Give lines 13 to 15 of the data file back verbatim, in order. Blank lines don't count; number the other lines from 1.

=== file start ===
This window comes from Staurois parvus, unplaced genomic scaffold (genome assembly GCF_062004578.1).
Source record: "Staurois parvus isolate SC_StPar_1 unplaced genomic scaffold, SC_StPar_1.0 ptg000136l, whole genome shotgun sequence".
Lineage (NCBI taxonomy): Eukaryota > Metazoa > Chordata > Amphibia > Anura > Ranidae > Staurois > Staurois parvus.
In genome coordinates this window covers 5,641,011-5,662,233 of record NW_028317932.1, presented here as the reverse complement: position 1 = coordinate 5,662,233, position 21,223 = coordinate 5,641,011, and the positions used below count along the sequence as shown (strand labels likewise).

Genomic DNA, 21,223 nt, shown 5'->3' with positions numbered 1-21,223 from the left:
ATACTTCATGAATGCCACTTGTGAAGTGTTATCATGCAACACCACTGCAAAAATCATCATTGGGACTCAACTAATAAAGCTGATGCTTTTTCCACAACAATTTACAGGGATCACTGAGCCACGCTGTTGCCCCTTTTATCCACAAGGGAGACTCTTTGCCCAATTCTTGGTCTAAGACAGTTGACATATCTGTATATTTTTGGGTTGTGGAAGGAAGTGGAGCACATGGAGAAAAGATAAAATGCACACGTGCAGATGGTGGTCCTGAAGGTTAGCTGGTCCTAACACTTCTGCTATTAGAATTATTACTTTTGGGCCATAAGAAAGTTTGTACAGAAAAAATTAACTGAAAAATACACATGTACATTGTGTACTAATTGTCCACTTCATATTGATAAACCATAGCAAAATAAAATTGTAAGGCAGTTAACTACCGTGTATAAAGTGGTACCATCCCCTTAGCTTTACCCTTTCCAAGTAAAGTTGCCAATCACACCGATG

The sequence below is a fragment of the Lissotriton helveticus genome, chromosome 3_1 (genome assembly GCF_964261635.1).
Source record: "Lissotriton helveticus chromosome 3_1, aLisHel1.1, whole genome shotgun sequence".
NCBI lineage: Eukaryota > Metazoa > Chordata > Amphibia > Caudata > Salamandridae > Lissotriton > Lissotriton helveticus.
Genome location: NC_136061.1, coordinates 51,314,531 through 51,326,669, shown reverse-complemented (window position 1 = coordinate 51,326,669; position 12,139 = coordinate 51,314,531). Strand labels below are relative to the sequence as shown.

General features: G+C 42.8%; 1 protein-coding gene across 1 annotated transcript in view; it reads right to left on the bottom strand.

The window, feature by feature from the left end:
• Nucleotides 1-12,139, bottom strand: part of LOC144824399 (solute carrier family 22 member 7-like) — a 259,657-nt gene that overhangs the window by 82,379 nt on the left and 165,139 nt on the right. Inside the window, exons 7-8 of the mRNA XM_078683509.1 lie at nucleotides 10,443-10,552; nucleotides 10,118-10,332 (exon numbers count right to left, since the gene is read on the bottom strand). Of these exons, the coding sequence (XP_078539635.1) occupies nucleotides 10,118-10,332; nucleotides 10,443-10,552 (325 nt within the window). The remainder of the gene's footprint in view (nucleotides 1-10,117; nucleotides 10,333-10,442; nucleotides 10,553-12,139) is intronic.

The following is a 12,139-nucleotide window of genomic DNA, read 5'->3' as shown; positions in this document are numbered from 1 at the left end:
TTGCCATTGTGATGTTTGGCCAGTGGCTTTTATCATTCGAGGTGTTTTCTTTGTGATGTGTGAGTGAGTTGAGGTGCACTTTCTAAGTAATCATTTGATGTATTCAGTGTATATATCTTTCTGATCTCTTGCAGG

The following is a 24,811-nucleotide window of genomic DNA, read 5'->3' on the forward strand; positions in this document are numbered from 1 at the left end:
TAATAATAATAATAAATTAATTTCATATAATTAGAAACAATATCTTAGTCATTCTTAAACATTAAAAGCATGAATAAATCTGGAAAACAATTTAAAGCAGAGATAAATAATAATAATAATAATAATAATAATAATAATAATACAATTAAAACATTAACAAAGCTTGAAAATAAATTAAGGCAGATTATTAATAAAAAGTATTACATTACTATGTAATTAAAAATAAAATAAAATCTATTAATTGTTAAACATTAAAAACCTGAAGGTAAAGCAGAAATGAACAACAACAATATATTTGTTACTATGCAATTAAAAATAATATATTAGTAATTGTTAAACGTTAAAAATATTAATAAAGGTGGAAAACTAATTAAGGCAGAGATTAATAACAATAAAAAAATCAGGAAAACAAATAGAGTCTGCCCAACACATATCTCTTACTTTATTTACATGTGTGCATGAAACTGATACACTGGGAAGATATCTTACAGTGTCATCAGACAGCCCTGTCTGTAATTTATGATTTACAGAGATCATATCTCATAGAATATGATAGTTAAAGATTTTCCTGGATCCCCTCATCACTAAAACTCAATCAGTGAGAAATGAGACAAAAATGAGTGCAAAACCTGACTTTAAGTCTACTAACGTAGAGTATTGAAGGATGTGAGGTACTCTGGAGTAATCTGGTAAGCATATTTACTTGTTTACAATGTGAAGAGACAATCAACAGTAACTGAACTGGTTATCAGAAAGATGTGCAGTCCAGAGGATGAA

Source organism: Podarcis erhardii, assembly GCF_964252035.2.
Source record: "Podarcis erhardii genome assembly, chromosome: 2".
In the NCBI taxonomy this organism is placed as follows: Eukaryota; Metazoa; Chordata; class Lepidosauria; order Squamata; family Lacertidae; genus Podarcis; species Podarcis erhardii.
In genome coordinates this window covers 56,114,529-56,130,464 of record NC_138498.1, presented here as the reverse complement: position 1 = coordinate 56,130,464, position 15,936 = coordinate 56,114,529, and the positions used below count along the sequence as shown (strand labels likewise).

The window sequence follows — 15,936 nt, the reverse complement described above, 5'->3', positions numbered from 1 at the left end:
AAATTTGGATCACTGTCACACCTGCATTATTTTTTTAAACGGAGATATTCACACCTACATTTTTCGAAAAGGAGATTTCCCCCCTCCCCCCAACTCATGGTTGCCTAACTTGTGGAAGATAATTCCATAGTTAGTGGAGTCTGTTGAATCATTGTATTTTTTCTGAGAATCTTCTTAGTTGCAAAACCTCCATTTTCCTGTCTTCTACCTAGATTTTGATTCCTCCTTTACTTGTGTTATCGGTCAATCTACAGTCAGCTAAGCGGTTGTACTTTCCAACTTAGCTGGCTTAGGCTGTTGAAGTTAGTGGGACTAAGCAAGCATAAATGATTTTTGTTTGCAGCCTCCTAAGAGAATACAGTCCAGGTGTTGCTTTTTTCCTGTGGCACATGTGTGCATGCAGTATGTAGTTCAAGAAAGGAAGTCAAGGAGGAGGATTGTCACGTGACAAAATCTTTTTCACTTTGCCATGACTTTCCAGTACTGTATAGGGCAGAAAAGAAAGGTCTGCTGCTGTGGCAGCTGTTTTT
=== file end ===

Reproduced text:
• Nucleotides 1-12,139, bottom strand: part of LOC144824399 (solute carrier family 22 member 7-like) — a 259,657-nt gene that overhangs the window by 82,379 nt on the left and 165,139 nt on the right. Inside the window, exons 7-8 of the mRNA XM_078683509.1 lie at nucleotides 10,443-10,552; nucleotides 10,118-10,332 (exon numbers count right to left, since the gene is read on the bottom strand). Of these exons, the coding sequence (XP_078539635.1) occupies nucleotides 10,118-10,332; nucleotides 10,443-10,552 (325 nt within the window). The remainder of the gene's footprint in view (nucleotides 1-10,117; nucleotides 10,333-10,442; nucleotides 10,553-12,139) is intronic.

The following is a 12,139-nucleotide window of genomic DNA, read 5'->3' as shown; positions in this document are numbered from 1 at the left end:
TTGCCATTGTGATGTTTGGCCAGTGGCTTTTATCATTCGAGGTGTTTTCTTTGTGATGTGTGAGTGAGTTGAGGTGCACTTTCTAAGTAATCATTTGATGTATTCAGTGTATATATCTTTCTGATCTCTTGCAGG